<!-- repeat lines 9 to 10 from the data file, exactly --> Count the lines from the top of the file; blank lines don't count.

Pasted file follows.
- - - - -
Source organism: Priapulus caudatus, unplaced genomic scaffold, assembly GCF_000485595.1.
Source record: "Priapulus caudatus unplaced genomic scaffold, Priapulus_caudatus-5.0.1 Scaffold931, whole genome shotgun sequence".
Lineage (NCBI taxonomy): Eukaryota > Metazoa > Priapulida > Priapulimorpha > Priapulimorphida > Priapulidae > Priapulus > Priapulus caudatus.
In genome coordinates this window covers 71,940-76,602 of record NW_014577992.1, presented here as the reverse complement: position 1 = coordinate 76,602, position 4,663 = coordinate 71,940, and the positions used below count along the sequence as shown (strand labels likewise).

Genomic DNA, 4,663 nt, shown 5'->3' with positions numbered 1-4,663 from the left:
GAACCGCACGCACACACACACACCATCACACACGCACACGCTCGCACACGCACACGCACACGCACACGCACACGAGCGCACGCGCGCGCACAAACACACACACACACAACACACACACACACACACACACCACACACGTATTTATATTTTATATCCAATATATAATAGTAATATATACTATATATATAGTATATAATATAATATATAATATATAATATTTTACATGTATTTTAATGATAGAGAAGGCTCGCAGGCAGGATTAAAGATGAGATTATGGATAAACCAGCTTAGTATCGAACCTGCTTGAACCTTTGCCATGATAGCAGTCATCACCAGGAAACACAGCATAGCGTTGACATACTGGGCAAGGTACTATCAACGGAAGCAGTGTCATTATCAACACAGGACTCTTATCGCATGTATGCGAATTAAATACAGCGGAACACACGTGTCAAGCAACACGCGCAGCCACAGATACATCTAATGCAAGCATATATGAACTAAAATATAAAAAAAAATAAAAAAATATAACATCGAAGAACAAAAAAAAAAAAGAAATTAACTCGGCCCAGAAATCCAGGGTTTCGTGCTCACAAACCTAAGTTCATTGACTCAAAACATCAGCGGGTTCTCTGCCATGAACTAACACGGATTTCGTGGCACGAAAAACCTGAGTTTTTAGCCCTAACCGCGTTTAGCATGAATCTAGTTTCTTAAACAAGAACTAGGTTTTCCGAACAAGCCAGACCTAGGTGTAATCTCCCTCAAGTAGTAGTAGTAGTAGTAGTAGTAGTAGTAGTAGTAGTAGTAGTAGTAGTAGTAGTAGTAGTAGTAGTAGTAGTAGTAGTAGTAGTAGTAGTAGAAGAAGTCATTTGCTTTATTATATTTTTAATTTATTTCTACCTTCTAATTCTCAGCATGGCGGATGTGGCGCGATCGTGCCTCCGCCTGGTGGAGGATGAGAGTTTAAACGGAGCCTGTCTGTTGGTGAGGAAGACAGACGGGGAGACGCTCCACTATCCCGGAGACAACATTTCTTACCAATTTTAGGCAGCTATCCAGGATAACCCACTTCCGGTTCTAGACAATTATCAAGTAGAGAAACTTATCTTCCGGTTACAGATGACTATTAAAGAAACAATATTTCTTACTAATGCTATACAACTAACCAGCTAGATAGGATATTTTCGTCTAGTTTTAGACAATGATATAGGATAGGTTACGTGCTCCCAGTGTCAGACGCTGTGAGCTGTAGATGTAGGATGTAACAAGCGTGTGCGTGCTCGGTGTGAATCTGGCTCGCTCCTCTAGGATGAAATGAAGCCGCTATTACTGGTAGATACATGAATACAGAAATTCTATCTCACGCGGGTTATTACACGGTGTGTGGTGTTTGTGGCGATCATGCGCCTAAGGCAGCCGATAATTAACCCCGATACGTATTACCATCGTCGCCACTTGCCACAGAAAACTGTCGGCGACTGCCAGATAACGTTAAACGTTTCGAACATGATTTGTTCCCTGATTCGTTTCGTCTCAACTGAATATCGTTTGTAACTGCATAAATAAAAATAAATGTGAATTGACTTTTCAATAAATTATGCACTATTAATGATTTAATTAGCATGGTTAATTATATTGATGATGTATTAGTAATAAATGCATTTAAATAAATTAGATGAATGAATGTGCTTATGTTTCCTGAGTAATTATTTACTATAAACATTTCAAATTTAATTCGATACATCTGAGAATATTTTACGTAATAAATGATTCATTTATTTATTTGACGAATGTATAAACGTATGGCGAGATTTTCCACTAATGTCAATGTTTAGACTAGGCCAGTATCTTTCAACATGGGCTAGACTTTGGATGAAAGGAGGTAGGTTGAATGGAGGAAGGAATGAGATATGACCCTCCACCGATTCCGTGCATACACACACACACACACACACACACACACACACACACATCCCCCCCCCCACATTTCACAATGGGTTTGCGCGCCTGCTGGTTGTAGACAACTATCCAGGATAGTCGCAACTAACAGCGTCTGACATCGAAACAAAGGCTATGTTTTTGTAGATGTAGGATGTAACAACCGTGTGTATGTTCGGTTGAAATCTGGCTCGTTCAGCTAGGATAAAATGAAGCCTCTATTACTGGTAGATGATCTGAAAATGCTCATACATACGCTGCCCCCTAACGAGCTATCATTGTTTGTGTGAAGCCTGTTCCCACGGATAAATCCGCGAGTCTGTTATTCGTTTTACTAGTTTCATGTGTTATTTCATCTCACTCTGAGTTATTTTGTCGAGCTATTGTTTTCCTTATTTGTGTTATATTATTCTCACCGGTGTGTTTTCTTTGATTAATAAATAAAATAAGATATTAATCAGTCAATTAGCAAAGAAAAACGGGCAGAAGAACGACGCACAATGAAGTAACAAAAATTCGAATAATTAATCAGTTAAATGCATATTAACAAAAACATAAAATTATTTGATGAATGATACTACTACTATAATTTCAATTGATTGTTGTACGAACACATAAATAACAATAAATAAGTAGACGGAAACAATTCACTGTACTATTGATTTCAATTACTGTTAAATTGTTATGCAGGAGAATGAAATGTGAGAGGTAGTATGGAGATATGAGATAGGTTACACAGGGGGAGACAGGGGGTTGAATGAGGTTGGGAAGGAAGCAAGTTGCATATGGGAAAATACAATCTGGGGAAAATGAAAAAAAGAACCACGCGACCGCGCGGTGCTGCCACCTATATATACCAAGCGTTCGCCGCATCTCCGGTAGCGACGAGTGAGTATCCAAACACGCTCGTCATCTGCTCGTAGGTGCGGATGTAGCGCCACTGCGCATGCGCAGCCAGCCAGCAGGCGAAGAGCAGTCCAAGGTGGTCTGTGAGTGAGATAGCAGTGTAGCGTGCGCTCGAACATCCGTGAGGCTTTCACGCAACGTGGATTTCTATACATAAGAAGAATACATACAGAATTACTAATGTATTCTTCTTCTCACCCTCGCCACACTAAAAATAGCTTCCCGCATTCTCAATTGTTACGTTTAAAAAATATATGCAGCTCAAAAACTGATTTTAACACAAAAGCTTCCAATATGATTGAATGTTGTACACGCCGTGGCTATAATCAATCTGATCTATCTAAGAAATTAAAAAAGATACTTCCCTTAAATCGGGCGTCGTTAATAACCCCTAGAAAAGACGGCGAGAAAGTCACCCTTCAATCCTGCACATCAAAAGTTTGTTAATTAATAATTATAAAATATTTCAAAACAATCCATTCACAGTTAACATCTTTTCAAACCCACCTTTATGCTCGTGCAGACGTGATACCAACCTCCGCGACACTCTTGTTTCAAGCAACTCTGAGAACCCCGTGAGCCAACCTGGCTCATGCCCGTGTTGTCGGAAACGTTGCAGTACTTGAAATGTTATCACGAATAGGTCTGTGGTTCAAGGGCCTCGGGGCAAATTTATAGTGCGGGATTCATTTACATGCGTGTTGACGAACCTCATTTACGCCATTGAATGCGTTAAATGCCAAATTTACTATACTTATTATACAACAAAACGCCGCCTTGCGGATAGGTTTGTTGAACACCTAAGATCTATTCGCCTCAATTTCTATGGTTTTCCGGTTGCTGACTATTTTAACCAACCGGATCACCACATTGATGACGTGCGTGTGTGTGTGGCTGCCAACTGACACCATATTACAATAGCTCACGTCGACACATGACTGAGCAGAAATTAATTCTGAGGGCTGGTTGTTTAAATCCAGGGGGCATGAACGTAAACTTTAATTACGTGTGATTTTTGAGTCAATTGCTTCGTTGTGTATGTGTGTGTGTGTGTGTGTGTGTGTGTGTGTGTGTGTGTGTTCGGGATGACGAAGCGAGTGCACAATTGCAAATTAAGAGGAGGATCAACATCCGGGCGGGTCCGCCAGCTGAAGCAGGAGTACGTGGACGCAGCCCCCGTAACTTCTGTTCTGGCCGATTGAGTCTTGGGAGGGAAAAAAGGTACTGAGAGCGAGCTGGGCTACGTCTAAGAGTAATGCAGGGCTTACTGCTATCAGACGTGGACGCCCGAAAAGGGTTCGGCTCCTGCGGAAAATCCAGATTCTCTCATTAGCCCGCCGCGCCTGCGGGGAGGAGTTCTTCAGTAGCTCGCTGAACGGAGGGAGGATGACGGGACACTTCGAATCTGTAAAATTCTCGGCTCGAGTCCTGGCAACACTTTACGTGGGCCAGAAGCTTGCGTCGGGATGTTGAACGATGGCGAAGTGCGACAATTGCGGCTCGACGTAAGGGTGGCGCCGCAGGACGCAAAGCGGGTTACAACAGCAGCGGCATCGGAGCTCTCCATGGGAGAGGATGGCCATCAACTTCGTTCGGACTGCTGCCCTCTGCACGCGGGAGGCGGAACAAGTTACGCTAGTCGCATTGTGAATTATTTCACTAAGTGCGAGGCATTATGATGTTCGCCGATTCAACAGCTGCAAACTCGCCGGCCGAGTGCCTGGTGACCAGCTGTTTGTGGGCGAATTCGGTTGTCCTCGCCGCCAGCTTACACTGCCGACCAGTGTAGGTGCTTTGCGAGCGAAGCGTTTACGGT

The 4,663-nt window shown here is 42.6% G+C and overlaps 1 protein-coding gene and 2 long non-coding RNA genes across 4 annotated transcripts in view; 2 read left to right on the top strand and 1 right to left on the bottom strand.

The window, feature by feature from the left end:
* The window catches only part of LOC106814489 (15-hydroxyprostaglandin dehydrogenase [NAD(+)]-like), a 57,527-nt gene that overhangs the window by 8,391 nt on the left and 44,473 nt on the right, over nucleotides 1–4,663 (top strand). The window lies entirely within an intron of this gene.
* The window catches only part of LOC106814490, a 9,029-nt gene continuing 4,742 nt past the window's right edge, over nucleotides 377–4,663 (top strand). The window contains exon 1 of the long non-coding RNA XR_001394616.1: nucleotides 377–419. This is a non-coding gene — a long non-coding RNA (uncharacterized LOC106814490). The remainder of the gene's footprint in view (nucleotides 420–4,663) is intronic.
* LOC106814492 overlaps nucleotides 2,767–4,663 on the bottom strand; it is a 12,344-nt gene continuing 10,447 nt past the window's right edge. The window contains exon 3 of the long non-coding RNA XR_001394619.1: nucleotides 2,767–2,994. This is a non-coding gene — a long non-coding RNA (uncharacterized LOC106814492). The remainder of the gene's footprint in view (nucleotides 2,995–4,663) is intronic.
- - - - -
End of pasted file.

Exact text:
* The window catches only part of LOC106814489 (15-hydroxyprostaglandin dehydrogenase [NAD(+)]-like), a 57,527-nt gene that overhangs the window by 8,391 nt on the left and 44,473 nt on the right, over nucleotides 1–4,663 (top strand). The window lies entirely within an intron of this gene.
* The window catches only part of LOC106814490, a 9,029-nt gene continuing 4,742 nt past the window's right edge, over nucleotides 377–4,663 (top strand). The window contains exon 1 of the long non-coding RNA XR_001394616.1: nucleotides 377–419. This is a non-coding gene — a long non-coding RNA (uncharacterized LOC106814490). The remainder of the gene's footprint in view (nucleotides 420–4,663) is intronic.